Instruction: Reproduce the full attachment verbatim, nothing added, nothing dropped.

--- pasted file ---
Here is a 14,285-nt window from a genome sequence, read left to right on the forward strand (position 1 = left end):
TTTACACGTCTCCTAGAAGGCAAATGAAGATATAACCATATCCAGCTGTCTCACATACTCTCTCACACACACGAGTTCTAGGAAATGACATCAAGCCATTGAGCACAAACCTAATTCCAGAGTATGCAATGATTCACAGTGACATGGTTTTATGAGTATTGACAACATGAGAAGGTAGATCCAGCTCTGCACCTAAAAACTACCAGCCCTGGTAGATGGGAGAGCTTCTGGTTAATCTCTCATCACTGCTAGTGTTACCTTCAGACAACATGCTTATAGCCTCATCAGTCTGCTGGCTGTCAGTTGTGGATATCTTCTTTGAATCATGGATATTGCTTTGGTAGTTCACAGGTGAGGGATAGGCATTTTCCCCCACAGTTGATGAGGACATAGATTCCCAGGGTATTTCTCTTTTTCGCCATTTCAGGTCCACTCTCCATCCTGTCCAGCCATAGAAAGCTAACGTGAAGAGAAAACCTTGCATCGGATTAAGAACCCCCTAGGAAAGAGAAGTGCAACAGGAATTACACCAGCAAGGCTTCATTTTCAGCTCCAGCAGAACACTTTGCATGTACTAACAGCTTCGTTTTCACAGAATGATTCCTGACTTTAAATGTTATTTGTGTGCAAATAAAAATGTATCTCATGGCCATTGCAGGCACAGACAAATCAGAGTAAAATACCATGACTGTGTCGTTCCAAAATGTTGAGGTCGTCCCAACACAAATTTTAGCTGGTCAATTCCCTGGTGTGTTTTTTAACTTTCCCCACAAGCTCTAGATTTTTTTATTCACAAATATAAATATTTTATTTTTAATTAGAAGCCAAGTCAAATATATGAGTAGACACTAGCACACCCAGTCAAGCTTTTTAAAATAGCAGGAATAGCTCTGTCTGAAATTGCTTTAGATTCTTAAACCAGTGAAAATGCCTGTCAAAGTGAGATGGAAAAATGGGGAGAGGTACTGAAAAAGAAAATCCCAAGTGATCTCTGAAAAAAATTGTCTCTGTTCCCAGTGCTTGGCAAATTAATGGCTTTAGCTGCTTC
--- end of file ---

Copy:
Here is a 14,285-nt window from a genome sequence, read left to right on the forward strand (position 1 = left end):
TTTACACGTCTCCTAGAAGGCAAATGAAGATATAACCATATCCAGCTGTCTCACATACTCTCTCACACACACGAGTTCTAGGAAATGACATCAAGCCATTGAGCACAAACCTAATTCCAGAGTATGCAATGATTCACAGTGACATGGTTTTATGAGTATTGACAACATGAGAAGGTAGATCCAGCTCTGCACCTAAAAACTACCAGCCCTGGTAGATGGGAGAGCTTCTGGTTAATCTCTCATCACTGCTAGTGTTACCTTCAGACAACATGCTTATAGCCTCATCAGTCTGCTGGCTGTCAGTTGTGGATATCTTCTTTGAATCATGGATATTGCTTTGGTAGTTCACAGGTGAGGGATAGGCATTTTCCCCCACAGTTGATGAGGACATAGATTCCCAGGGTATTTCTCTTTTTCGCCATTTCAGGTCCACTCTCCATCCTGTCCAGCCATAGAAAGCTAACGTGAAGAGAAAACCTTGCATCGGATTAAGAACCCCCTAGGAAAGAGAAGTGCAACAGGAATTACACCAGCAAGGCTTCATTTTCAGCTCCAGCAGAACACTTTGCATGTACTAACAGCTTCGTTTTCACAGAATGATTCCTGACTTTAAATGTTATTTGTGTGCAAATAAAAATGTATCTCATGGCCATTGCAGGCACAGACAAATCAGAGTAAAATACCATGACTGTGTCGTTCCAAAATGTTGAGGTCGTCCCAACACAAATTTTAGCTGGTCAATTCCCTGGTGTGTTTTTTAACTTTCCCCACAAGCTCTAGATTTTTTTATTCACAAATATAAATATTTTATTTTTAATTAGAAGCCAAGTCAAATATATGAGTAGACACTAGCACACCCAGTCAAGCTTTTTAAAATAGCAGGAATAGCTCTGTCTGAAATTGCTTTAGATTCTTAAACCAGTGAAAATGCCTGTCAAAGTGAGATGGAAAAATGGGGAGAGGTACTGAAAAAGAAAATCCCAAGTGATCTCTGAAAAAAATTGTCTCTGTTCCCAGTGCTTGGCAAATTAATGGCTTTAGCTGCTTC